Today is the 75th anniversary of Victory in Europe Day, so it’s appropriate that I’m reading about one of its primary architects.

British historian Andrew Roberts, in his wonderful new biography, shares Winston Churchill’s 1899 observation that South Africa’s Boers resisted British rule because of their “abiding fear and hatred of the movement that seeks to place the native on a level with the white man.” Churchill wrote: “Black is to be proclaimed the same as white…to be constituted his legal equal, to be armed with political rights.”  

South Africa under white Afrikaner rule for decades would fiercely reject this British view of legal equality and rights.  Of course, the Afrikaners were ultimately defeated and succeeded by British-inspired constitutional government  

Government premised on inequality, based on tribe, race or class, has been the norm for nearly all of human civilization.  Persons are born into their destiny through their respective group.  For the ancient Greeks, people were gold, silver or iron.  The gold ruled, while the iron labored.  In ancient Greece, even “democratic” Athens, most people were slaves, and nobody questioned this social order.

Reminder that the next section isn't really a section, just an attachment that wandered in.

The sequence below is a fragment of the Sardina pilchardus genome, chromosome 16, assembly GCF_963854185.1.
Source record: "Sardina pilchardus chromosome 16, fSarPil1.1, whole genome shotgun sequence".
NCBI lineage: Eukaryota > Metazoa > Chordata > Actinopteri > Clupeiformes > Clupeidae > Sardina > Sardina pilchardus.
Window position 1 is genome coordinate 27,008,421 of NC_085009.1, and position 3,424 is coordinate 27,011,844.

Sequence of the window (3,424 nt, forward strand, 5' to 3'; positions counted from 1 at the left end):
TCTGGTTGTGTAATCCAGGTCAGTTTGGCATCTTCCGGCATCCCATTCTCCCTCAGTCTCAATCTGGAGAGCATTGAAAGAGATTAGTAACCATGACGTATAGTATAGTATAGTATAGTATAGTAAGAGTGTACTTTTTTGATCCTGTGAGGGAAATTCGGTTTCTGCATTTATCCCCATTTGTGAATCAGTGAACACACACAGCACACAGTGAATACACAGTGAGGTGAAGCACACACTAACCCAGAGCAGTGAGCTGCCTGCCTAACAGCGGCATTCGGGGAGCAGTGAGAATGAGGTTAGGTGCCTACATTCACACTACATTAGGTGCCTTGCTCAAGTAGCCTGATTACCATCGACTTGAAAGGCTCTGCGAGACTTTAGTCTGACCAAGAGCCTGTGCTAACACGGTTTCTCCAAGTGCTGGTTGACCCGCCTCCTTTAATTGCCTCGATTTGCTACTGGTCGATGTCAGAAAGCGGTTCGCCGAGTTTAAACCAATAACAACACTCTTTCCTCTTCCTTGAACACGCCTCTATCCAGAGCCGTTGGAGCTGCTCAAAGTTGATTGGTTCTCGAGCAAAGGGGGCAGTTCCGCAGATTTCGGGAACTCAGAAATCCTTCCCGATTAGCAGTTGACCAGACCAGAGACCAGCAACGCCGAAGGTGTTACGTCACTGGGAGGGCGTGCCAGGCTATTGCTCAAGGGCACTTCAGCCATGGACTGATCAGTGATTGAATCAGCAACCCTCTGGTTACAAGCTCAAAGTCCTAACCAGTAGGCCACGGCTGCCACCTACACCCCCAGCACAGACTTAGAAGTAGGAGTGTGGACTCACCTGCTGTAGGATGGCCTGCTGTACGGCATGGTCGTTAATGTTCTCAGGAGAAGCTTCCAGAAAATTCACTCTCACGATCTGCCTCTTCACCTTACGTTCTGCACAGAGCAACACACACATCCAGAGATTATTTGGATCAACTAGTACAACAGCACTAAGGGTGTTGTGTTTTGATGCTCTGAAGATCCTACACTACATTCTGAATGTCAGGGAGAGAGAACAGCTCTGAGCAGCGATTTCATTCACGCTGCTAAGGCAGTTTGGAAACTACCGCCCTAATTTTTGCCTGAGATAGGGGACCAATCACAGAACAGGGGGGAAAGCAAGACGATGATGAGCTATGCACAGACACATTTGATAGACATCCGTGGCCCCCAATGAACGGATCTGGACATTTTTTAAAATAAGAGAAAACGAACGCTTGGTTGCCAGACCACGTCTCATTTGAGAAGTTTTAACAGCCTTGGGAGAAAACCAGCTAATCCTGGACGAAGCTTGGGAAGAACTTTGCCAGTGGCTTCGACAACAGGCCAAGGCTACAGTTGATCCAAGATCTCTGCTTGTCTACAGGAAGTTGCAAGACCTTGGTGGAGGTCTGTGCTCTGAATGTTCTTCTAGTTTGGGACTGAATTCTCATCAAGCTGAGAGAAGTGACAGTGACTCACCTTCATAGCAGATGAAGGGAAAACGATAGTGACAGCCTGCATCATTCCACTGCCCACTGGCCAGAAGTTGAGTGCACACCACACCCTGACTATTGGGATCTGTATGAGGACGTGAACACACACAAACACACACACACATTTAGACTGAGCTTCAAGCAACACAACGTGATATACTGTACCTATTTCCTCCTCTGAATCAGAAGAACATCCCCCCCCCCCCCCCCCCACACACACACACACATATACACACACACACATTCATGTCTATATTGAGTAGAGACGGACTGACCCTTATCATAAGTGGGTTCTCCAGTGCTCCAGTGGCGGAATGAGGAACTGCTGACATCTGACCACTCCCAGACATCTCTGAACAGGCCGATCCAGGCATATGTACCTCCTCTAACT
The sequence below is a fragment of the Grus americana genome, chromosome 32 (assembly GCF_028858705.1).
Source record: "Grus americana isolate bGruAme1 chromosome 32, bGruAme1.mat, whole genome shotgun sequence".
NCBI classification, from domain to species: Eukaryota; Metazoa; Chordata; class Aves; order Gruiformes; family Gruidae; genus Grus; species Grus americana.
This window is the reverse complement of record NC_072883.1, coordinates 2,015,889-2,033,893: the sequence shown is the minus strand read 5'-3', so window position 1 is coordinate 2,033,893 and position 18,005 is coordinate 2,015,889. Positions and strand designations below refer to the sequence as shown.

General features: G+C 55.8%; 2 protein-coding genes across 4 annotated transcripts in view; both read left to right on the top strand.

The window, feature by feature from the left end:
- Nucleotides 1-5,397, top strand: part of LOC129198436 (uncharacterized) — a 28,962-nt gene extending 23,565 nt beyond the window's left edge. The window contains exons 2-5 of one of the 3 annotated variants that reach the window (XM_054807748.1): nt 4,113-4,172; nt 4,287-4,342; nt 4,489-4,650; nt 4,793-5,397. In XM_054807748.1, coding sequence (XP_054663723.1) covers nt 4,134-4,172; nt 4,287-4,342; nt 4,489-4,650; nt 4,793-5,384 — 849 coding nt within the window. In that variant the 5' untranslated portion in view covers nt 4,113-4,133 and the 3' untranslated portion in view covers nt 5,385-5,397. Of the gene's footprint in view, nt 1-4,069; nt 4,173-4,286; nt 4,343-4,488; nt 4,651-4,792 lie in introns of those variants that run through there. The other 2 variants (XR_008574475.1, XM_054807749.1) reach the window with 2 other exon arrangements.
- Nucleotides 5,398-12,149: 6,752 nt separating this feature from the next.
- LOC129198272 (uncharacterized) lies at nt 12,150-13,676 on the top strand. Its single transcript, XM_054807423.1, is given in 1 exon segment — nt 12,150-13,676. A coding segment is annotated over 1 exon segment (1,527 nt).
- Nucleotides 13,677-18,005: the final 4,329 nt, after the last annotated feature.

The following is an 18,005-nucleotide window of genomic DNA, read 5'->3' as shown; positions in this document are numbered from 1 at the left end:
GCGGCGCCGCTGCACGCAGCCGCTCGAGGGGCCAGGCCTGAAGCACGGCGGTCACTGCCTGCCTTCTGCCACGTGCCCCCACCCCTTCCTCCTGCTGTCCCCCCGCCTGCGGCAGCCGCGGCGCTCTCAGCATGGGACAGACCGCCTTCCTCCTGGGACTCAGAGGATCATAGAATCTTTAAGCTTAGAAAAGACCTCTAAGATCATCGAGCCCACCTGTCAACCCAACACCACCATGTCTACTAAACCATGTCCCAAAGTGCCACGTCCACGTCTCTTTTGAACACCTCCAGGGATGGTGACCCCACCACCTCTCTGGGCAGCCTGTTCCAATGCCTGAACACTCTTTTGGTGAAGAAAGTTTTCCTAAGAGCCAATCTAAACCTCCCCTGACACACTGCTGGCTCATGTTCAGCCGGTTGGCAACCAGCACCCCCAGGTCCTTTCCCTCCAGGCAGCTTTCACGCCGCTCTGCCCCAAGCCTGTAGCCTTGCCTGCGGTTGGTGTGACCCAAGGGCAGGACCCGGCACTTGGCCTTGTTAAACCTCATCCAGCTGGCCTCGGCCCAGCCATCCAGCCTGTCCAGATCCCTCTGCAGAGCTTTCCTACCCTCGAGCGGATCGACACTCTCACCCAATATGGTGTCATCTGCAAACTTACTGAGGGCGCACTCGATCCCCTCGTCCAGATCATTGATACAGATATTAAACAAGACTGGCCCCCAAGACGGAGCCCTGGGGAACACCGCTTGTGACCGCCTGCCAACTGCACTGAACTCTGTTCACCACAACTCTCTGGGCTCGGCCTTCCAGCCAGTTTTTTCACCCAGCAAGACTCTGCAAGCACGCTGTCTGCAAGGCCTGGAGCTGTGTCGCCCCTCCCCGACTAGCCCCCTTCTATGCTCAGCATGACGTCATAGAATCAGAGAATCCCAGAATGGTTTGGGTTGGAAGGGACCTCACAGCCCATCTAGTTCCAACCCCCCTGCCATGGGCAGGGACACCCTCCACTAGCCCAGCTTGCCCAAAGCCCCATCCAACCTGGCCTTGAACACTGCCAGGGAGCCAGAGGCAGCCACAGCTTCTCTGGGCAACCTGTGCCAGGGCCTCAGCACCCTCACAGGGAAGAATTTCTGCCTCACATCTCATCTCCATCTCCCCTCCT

A great slave empire was smashed 75 years ago, on Victory in Europe Day. Nazism, which Reinhold Niebuhr called a great revolution against Christianity, reintroduced tribal hierarchies with special cruelties varnished by modern technology.  The Third Reich, governed by the Master Race of white Aryans, was to have governed 1000 years.  Under its rule, inferior races were to have been liquidated or enslaved.  The Jews of course would be murdered.  But so too eventually would hundreds of millions of “subhuman” Slavic peoples in Eastern Europe and the Soviet Union.  Vast empty lands across Eurasia would be repopulated by Germanic peoples, in glistening new cities, connected by mega trains with swimming pools.